Voters returned without casting votes as police locked the Maniknagar Govt Primary School centre at about 12 noon. Its presiding officer, Sohelur Rahman Khan, said there was no atmosphere of voting at the centre.
The Scholastica School centre in Uttara was taken over by local AL leaders and their supporters in the first hour of voting.
Airport Thana AL Senior Vice-president Shahjahan Mondal along with his supporters was seen dictating the entire polling process, as the law enforcers played the role of silent onlookers.
At about 11:00am, supporters of the Hilsa symbol, with batons in hand, chased some voters of their opponent candidate out of Dhaka Nesaria Madrasa in Gendaria.
Later, a voter, Pappu, complained that his vote was already cast. “I could not cast my vote as there was no ballot paper.”
“I was told that my vote has been cast,” a woman said as she was coming out of Badda Girls High School at 1:30pm.
At around 2:00pm, five men of the Table Clock symbol were seen hurriedly stamping ballot papers at Shahjadpur Model Govt Primary School.
When the correspondent entered the booth, they told him not to disturb. “We are working here,” one of them said and pushed the reporter out of the room and bolted it.
The correspondent then approached the group of policemen standing right outside the room. They said the election was going on smoothly, as none of the voters raised any complaint.
Its presiding officer, Jahangir Alam, said “impartial” voting was going on inside.
The reporter then moved to the nearby Badda Govt Primary School, where he saw a group of men sticking ballots into the boxes as quickly as possible.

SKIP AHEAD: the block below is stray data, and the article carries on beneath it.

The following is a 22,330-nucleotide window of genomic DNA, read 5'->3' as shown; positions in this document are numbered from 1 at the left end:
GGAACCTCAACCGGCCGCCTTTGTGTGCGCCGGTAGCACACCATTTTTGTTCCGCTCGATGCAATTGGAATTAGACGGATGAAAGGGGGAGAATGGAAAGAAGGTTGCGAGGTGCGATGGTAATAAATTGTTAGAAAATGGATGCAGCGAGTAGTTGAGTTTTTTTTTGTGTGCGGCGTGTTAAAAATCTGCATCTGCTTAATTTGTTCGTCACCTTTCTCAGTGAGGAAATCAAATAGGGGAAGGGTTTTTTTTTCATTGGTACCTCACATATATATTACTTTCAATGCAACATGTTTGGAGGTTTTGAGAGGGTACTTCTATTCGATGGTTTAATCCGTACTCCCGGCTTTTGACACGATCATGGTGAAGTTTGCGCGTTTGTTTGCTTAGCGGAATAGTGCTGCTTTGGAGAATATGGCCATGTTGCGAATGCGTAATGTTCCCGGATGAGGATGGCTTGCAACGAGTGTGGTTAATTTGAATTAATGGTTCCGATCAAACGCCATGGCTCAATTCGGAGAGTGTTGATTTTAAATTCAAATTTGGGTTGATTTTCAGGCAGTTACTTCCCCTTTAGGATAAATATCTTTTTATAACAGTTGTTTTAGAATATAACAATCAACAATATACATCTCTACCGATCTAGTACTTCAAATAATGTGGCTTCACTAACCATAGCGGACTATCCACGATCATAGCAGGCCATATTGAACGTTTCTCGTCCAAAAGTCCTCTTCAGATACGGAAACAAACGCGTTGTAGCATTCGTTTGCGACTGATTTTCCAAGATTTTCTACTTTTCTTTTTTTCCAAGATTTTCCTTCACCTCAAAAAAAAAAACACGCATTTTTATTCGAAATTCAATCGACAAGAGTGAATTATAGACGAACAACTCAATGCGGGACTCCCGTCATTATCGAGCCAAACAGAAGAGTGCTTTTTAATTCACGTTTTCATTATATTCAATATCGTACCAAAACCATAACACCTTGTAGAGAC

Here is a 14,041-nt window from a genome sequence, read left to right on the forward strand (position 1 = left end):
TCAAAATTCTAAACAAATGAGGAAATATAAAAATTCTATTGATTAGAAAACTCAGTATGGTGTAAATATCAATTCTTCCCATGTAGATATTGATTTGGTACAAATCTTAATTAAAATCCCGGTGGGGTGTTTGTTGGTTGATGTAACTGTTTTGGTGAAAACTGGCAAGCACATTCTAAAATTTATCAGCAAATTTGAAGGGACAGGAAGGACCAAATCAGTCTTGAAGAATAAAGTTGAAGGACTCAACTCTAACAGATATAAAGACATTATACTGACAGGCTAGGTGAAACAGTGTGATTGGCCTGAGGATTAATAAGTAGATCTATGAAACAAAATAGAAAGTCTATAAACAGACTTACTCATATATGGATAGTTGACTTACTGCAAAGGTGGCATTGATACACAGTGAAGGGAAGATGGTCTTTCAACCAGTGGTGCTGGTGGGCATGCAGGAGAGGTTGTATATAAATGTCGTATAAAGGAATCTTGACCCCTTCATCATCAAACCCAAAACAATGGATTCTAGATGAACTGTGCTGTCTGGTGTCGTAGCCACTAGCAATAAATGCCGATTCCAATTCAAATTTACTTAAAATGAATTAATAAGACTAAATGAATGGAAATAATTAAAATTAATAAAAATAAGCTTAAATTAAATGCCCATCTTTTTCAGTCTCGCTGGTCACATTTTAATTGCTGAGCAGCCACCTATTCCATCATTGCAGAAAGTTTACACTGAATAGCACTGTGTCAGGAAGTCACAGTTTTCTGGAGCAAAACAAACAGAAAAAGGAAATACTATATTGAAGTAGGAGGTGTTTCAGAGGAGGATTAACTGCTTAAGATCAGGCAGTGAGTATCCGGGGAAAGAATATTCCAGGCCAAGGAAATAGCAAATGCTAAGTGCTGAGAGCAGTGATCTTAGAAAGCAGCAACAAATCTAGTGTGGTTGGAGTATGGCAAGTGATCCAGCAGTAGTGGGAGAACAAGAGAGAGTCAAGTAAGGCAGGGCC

As soon as they saw the correspondent, three of them weighed in and drove him out of the room.
Police locked the main gate of Shahjadpur Nazar Madrasa centre as 60-70 youths of the Table Clock symbol rigged the votes inside.
At that time, a voter carrying his national identity card attempted to enter the centre but he was not allowed. “I have been here three times since morning and was unsuccessful in casting my vote in all instances.”
In Chittagong, at least 50 people were denied voting rights as AL men already cast them at Patenga Board Government Primary School between 8:00am to 1:00pm, according to The Daily Star correspondents.
BCL men threw stones at the Hossain Ahmedpara Government Primary School centre to take control of the venue to rig votes.
Local AL men and outsiders forcibly entered the centre at Udayan Kindergarten at 9:00am and they barred The Daily Star correspondent from taking photographs.
Pro-government activists blasted crackers outside the polling centre at Government Commercial Institute at 10:10am.
AGENTS USED MOBILES
In a gross violation, the polling agents were seen using their mobile phones at every centre. They were seen constantly talking to each other and coordinating their activities.
For instance, at Dhaka College, the agents of Hilsa symbol communicated with one another inside the booth for updates.
AL-backed Dhaka South City Corporation Mayor Candidate Sayeed Khokon and a number of councillors hired rickshaws to take voters to the polling centres free of charge in yet another gross violation of the code of conduct.
Source: The Daily Star